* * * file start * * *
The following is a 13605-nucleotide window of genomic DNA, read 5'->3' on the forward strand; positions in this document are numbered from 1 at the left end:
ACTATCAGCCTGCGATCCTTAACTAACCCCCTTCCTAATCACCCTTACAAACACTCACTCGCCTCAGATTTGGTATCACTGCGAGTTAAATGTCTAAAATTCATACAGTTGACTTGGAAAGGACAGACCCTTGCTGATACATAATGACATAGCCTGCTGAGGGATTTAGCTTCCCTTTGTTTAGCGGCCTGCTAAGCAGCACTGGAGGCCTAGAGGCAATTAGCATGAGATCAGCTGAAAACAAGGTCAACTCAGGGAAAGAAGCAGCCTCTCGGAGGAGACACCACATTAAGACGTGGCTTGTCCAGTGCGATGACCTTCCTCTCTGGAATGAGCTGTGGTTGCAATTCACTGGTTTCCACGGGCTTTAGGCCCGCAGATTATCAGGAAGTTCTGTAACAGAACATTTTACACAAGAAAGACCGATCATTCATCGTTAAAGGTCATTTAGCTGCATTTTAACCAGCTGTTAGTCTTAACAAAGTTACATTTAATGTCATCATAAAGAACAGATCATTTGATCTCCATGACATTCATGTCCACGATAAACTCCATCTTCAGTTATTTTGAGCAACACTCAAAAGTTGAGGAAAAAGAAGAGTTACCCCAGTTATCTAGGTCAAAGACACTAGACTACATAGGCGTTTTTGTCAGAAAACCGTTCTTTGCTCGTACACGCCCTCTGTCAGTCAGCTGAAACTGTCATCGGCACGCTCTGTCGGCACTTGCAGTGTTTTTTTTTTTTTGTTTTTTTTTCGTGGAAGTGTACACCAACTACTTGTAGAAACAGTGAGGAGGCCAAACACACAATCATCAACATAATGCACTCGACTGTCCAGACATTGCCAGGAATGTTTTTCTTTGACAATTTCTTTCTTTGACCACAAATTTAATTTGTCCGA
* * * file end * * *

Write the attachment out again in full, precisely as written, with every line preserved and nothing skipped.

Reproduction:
The following is a 13605-nucleotide window of genomic DNA, read 5'->3' on the forward strand; positions in this document are numbered from 1 at the left end:
ACTATCAGCCTGCGATCCTTAACTAACCCCCTTCCTAATCACCCTTACAAACACTCACTCGCCTCAGATTTGGTATCACTGCGAGTTAAATGTCTAAAATTCATACAGTTGACTTGGAAAGGACAGACCCTTGCTGATACATAATGACATAGCCTGCTGAGGGATTTAGCTTCCCTTTGTTTAGCGGCCTGCTAAGCAGCACTGGAGGCCTAGAGGCAATTAGCATGAGATCAGCTGAAAACAAGGTCAACTCAGGGAAAGAAGCAGCCTCTCGGAGGAGACACCACATTAAGACGTGGCTTGTCCAGTGCGATGACCTTCCTCTCTGGAATGAGCTGTGGTTGCAATTCACTGGTTTCCACGGGCTTTAGGCCCGCAGATTATCAGGAAGTTCTGTAACAGAACATTTTACACAAGAAAGACCGATCATTCATCGTTAAAGGTCATTTAGCTGCATTTTAACCAGCTGTTAGTCTTAACAAAGTTACATTTAATGTCATCATAAAGAACAGATCATTTGATCTCCATGACATTCATGTCCACGATAAACTCCATCTTCAGTTATTTTGAGCAACACTCAAAAGTTGAGGAAAAAGAAGAGTTACCCCAGTTATCTAGGTCAAAGACACTAGACTACATAGGCGTTTTTGTCAGAAAACCGTTCTTTGCTCGTACACGCCCTCTGTCAGTCAGCTGAAACTGTCATCGGCACGCTCTGTCGGCACTTGCAGTGTTTTTTTTTTTTTGTTTTTTTTTCGTGGAAGTGTACACCAACTACTTGTAGAAACAGTGAGGAGGCCAAACACACAATCATCAACATAATGCACTCGACTGTCCAGACATTGCCAGGAATGTTTTTCTTTGACAATTTCTTTCTTTGACCACAAATTTAATTTGTCCGA